horn-buttons

Some Ilvermorny headcanons
  • First and foremost, every day is cranberry pie day
  • While students do have robes, the clothes they wear underneath the robes are not uniforms. There is an eclectic mix of tastes, from the very serious horned serpent who wears button-downs and ties every day, to the wampus who has enchanted their graphic t-shirt to move, to the thunderbirds and pukwudgies who mutually exist solely for sweater weather.
  • Every year on James Steward’s birthday, there is a school-sponsored cranberry pie bake-off. Pukwudgie house nearly always wins. Once, thunderbird won and good lord you would think it was the civil war all over again
  • There are a lot of local professors, of course, so you get some really thick Boston accents, but there are also professors with southern belle accents who serve iced tea in class, professors with Canadian accents, professors with midwest accents, several Native American professors with smooth, lulling accents, and some Mexican professors who slip into Spanish when they get super excited about their subject. There was a visiting professor from Ireland once, and 96% of female students (and some male students) had major crushes on him.
  • Wampus house is where you go to get body-crushing, soul-lifting hugs
  • Horned serpents may be scholars, but they are also some of the keenest observers. They watch the whole school from afar and quietly play matchmaker to all of their friends. No one suspects them because - what, horned serpent? No. They don’t know about emotions. Meanwhile, the house president makes a killing on the bet she made to predict the homecoming king/queen.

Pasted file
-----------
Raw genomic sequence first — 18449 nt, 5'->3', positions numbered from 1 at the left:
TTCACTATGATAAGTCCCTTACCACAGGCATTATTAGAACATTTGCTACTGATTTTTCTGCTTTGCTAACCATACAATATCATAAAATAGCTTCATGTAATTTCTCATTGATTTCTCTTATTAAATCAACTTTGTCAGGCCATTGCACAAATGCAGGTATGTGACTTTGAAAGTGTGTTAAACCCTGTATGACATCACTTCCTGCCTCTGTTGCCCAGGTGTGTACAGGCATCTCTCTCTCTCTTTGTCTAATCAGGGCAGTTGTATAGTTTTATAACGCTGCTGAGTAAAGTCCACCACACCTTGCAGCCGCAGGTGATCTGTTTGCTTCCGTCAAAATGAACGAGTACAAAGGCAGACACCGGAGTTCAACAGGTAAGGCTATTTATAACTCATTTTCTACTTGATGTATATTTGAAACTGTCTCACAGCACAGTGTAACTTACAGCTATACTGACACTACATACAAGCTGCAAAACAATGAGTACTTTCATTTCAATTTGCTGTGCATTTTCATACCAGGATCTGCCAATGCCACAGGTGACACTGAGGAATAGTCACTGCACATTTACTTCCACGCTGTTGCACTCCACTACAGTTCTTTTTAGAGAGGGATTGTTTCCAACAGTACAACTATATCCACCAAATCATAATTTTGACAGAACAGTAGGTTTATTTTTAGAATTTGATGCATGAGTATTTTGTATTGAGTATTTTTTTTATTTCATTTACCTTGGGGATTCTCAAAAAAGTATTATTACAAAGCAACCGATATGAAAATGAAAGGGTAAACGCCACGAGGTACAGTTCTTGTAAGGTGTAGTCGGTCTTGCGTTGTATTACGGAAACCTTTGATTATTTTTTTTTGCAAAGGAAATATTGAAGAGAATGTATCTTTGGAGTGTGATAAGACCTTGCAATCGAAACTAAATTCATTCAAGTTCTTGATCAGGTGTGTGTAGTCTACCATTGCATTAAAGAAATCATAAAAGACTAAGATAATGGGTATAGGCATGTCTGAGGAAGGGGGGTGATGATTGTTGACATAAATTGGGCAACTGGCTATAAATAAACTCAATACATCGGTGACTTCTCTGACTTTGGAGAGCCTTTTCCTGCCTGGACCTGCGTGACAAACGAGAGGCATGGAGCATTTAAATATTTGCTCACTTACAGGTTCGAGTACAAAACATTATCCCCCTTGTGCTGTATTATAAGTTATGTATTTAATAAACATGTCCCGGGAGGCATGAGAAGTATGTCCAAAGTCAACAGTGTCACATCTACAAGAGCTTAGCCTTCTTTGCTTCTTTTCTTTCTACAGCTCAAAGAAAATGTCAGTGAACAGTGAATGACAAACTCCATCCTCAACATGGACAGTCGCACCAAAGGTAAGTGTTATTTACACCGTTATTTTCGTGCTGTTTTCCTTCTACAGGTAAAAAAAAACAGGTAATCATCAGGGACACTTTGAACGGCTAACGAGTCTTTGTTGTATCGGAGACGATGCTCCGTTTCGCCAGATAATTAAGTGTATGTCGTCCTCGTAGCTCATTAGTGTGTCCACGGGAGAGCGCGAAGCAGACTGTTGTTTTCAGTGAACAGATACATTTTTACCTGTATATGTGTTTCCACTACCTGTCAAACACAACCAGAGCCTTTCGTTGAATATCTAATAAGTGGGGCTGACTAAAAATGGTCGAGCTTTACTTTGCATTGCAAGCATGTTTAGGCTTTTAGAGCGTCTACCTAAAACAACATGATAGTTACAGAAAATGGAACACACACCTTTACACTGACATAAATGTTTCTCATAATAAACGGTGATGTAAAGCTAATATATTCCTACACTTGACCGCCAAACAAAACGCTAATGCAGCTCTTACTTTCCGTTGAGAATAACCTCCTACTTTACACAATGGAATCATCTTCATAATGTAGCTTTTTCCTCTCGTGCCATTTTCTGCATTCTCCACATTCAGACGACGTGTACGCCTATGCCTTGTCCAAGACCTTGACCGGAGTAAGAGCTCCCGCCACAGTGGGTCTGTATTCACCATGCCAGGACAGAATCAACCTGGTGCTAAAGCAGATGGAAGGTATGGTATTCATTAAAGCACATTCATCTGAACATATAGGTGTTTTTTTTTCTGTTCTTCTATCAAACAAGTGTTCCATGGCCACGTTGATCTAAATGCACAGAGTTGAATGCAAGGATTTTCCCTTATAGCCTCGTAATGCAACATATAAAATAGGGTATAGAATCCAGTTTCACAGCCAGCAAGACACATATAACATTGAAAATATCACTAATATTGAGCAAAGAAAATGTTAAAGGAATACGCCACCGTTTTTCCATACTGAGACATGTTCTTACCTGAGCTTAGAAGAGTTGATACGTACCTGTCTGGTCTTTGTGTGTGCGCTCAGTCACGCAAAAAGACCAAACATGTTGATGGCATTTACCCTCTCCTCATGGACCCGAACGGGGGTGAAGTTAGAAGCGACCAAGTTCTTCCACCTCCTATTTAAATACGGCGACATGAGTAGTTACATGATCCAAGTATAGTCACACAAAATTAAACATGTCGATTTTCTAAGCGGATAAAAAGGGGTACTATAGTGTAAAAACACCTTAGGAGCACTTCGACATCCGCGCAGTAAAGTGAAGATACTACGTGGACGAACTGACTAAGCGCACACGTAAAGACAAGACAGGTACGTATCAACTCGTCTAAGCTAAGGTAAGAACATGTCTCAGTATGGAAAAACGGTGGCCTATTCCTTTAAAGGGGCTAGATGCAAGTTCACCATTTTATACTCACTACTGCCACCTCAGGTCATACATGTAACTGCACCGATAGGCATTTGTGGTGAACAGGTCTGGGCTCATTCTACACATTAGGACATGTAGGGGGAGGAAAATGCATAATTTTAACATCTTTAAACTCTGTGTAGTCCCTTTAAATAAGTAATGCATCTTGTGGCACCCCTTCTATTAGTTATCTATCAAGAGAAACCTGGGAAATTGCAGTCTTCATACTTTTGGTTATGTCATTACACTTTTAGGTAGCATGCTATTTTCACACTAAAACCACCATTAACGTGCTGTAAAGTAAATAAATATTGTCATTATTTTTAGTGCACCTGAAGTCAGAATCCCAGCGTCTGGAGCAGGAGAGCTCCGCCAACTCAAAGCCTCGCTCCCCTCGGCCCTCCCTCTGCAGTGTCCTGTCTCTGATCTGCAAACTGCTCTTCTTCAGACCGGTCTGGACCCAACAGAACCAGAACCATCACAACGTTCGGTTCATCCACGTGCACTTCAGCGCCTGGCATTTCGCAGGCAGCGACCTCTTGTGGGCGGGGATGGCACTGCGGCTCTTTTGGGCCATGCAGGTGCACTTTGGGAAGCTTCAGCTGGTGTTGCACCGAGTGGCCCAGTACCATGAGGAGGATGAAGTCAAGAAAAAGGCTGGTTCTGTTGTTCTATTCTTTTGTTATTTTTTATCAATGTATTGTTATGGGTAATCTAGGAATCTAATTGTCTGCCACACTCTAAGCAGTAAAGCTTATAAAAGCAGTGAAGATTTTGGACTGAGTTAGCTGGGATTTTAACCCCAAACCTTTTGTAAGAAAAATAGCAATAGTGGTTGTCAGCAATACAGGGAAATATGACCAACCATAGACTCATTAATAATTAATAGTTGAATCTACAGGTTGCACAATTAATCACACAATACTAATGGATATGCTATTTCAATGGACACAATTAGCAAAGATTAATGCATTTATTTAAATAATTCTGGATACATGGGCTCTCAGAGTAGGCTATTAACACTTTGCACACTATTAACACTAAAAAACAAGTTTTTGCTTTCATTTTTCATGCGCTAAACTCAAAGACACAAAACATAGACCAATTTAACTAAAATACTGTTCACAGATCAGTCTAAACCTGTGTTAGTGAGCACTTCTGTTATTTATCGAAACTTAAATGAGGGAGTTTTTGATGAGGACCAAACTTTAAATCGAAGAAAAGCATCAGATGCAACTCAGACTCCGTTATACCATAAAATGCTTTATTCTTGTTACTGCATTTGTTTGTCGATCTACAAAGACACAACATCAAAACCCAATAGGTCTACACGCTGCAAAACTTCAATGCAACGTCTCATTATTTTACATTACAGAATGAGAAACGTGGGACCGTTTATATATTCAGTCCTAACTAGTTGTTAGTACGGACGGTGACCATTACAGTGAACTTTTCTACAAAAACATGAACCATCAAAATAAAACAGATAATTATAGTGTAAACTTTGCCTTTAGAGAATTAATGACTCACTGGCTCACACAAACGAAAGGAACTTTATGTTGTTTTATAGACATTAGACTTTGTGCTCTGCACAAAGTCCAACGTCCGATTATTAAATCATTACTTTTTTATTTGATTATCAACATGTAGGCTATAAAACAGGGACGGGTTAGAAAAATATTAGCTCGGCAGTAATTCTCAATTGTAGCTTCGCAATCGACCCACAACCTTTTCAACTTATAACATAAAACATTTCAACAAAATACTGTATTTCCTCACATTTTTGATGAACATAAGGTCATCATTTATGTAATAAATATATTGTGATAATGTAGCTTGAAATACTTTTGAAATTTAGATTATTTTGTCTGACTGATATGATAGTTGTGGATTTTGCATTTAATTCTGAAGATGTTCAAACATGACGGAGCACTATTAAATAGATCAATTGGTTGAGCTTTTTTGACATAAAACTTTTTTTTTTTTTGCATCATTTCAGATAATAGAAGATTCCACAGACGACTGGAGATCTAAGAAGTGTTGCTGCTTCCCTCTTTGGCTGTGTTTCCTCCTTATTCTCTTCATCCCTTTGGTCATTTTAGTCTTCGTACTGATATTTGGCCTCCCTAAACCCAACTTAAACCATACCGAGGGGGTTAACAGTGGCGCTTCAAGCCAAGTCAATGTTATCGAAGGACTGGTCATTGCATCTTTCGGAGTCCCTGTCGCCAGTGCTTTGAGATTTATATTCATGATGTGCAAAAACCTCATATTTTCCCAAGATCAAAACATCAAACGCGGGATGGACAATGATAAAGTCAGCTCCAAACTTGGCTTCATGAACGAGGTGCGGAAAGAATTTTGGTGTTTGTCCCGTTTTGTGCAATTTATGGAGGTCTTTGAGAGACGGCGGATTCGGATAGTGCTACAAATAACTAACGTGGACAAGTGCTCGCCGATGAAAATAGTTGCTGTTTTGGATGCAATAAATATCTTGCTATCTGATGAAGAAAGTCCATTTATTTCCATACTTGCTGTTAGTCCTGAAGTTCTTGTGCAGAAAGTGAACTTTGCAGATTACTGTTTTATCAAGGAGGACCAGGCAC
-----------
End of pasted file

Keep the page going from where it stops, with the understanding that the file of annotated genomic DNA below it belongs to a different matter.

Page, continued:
• Thanksgiving at Ilvermorny is a spectacle that has to be seen to be believed. It’s almost bigger than Christmas. The thanksgiving feasts at Ilvermorny put Hogwarts to shame. Turkey, ham, real cranberry sauce, pies - oh my god so many pies. They’ve got cider, and tea, and cocoa like you wouldn’t believe. There are New English dishes and Southern dishes and Native dishes and Mexican dishes and Canadian dishes and West Coast dishes - essentially it’s a gigantic continental potluck, and it goes on all day long. Also, their pumpkin juice tastes 1000 times better.
  • While things like dueling and fighting with wands may be frowned upon at Hogwarts, at Ilvermorny it’s kind of just assumed that stuff happens, and the profs are very chill about it. “Just don’t kill each other okay” “just take it outside” “no casting destruction spells indoors” “bring some band-aids with you” “if you break your nose don’t bleed on your homework”